The Tour de France has celebrated its centenary in 2003 and continues to be the best known of the three ‘grand tours’ and is a gruelling 2,200 mile bike ride that tests riders’ endurance over three exhausting weeks. Although the race ventures into countries outside of France the finishing line has always been in Paris. This year’s race begins on the 2nd July so there’s not much time for you to arrange your Dover Calais ferry if you haven’t already done so.
I enjoy cycling but have never been that keen on the sport, it’s the reputation of drug-taking riders that puts me off. Most sports have issues with banned substances but ever since the Tour de France started, the participants have infamously been caught drug taking in order to survive the punishing race. It tends not to be documented in the Tour de France Guide but alcohol, ether, strychnine, cocaine and chloroform have all been used in the past. In 1967, British cyclist, Tom Simpson, died from a heart attack on Mont Ventoux due to complications arising from taking the performance enhancing drug amphetamine.
Since its beginnings, four cyclists have died, although only two were directly due to racing. Read more.
The 2011 Course Map
It is an accident-plagued sport and one which provides many memorable and shocking images of crashes, collisions and pile-ups that leave the riders with bruises, broken bones and, occasionally, more serious injuries.
When the racers are so tightly packed it doesn’t take much for one accident to snowball.
In 2009 the Saxo Bank cyclist, Jens Voight withdrew from the race following a high speed crash during a mountain descent on stage 16.
Spectator’s actions can cause crashes too. This next image shows the repercussions of an escaped carrier bag fouling Armstrong’s handlebars.
This following crash sees Pinotti off to hospital suffering from concussion.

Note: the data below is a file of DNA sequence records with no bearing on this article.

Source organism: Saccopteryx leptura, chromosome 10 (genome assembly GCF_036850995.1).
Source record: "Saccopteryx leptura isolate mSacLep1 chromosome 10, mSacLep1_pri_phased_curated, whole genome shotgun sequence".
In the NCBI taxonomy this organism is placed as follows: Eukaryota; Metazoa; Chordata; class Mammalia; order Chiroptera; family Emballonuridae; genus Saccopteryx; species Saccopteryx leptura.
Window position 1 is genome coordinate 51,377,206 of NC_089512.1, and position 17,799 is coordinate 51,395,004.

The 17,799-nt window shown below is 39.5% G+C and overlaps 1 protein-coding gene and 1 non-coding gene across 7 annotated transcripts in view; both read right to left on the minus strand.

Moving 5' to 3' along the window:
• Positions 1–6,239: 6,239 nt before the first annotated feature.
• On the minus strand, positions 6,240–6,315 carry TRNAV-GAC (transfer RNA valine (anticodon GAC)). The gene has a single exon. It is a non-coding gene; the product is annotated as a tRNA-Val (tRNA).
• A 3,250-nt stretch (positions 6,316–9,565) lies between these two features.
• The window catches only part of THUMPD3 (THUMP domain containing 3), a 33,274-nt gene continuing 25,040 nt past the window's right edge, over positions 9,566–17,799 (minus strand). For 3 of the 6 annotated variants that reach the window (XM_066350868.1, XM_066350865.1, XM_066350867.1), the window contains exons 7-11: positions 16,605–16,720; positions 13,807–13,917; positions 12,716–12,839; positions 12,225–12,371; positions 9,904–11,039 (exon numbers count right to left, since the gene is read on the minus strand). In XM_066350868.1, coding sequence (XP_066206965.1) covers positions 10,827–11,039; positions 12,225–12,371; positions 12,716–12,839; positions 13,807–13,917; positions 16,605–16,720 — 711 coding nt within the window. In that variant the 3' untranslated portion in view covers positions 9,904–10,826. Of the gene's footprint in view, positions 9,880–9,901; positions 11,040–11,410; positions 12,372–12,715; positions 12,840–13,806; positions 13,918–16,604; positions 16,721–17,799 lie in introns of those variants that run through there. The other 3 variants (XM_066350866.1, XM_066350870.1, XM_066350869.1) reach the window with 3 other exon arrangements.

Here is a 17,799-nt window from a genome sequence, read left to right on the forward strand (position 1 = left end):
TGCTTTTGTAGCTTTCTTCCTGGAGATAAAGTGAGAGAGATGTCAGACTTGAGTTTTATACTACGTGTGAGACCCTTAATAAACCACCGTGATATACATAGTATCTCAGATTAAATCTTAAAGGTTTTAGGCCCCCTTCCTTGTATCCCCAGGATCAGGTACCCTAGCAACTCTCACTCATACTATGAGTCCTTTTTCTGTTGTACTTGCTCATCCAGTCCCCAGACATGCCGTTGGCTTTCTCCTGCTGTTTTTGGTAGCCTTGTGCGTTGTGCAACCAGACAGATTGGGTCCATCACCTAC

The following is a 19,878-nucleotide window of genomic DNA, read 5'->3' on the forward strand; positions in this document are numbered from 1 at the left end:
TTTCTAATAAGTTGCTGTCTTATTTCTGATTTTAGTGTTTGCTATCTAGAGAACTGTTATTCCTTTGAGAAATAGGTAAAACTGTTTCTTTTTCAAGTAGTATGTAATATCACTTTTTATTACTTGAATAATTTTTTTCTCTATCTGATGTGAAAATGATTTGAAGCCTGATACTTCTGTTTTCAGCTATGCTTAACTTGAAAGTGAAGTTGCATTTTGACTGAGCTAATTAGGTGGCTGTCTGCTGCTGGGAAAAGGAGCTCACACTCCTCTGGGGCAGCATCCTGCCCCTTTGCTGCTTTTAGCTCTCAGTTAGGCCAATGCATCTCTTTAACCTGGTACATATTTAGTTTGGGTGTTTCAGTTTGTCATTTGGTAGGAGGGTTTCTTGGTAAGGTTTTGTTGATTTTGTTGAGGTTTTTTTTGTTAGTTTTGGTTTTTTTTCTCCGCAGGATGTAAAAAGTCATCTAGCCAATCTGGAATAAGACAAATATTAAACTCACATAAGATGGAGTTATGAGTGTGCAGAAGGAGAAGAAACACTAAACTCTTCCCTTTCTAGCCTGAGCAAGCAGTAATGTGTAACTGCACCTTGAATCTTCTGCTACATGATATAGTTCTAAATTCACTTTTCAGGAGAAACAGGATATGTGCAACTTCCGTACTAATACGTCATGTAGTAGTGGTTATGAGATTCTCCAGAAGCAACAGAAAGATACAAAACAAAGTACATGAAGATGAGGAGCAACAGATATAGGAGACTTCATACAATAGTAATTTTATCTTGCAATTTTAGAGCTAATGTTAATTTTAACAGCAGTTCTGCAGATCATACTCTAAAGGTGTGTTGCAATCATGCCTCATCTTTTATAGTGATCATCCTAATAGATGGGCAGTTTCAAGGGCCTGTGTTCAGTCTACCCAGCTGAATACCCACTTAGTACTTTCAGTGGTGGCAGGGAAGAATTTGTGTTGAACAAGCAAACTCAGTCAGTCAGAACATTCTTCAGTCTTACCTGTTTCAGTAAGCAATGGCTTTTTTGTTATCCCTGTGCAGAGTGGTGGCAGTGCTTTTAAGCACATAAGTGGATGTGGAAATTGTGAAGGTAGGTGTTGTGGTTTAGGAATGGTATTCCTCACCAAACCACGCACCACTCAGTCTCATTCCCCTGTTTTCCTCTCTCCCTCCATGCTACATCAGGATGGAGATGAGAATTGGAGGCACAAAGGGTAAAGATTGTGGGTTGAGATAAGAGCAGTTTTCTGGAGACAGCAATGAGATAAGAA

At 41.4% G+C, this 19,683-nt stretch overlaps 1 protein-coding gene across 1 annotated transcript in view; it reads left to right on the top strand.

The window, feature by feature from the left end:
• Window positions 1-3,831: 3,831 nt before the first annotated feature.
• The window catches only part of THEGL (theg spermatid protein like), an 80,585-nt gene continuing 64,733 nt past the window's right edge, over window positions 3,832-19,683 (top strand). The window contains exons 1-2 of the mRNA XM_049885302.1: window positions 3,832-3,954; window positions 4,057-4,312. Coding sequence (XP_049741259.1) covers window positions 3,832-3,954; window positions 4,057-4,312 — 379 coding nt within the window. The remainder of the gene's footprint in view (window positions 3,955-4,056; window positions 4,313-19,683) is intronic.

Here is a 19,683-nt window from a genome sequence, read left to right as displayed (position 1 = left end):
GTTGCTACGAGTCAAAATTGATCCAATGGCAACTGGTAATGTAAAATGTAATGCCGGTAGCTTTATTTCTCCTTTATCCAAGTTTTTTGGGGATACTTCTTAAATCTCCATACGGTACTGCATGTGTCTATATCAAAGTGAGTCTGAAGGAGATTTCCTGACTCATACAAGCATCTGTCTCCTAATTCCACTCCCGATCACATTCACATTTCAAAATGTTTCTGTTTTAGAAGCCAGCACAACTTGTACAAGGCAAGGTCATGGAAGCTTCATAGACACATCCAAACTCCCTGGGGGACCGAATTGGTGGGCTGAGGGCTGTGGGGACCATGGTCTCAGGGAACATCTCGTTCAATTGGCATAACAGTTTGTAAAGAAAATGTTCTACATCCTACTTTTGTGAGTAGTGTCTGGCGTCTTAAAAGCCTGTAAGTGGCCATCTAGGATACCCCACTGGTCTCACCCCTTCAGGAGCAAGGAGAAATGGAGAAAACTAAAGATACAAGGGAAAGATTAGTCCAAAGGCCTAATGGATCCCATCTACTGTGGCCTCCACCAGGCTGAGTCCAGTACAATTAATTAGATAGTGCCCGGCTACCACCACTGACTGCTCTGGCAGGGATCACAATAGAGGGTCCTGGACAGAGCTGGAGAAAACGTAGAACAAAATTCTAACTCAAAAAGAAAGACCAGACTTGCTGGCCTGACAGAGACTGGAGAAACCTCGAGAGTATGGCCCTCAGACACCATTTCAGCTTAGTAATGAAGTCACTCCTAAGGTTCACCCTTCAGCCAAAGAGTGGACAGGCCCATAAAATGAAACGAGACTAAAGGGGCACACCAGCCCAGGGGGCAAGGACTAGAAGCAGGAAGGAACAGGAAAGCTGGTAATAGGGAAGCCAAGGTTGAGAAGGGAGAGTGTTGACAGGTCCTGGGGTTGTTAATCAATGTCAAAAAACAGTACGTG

Here a drainage ditch claims victims during the final stretch of the seventh stage in the Tour de France in 2002.
One year later, the Netherlands’ Marc Lotz required X-Rays after an accident on only the finish of the first stage.
In 1997, poor Fabiano Fontanelli suffered from over-exuberant fans straying onto the road. It’s not much fun hitting the road doing 40mph plus.
Haselbacher, an Austrian cyclist, experienced a major clothing malfunction following a spill that saw his 2003 chances take a tumble.
In 2004 Arvesen of Norway and Casper of France became croppers during the sprint finish at the end of the second stage. More clothing problems ensued with a bit of shorts damage and a hint of ‘tarmac rash’. Nasty.
While these accidents are undoubtedly painful there have been four fatalities. In 1995 Italy’s Olympic gold medallist, Fabio Casartelli suffered lethal injuries after a misjudgement while doing 55mph resulted in him crashing on the Col de Portet d’Aspet pass on the 15th stage. A monument now stands at the crash scene.
It’s not just the cyclists themselves that are the victims of accidents. In 2009 a woman was killed and two other spectators were injured after being hit by a Republican Guard motorbike in Wittelsheim. Read more
Guest blogger, Greg Coltman, writes prolifically about all aspects of riding and driving and was one of the first people to champion the wearing of cyclist’s personal protective gear.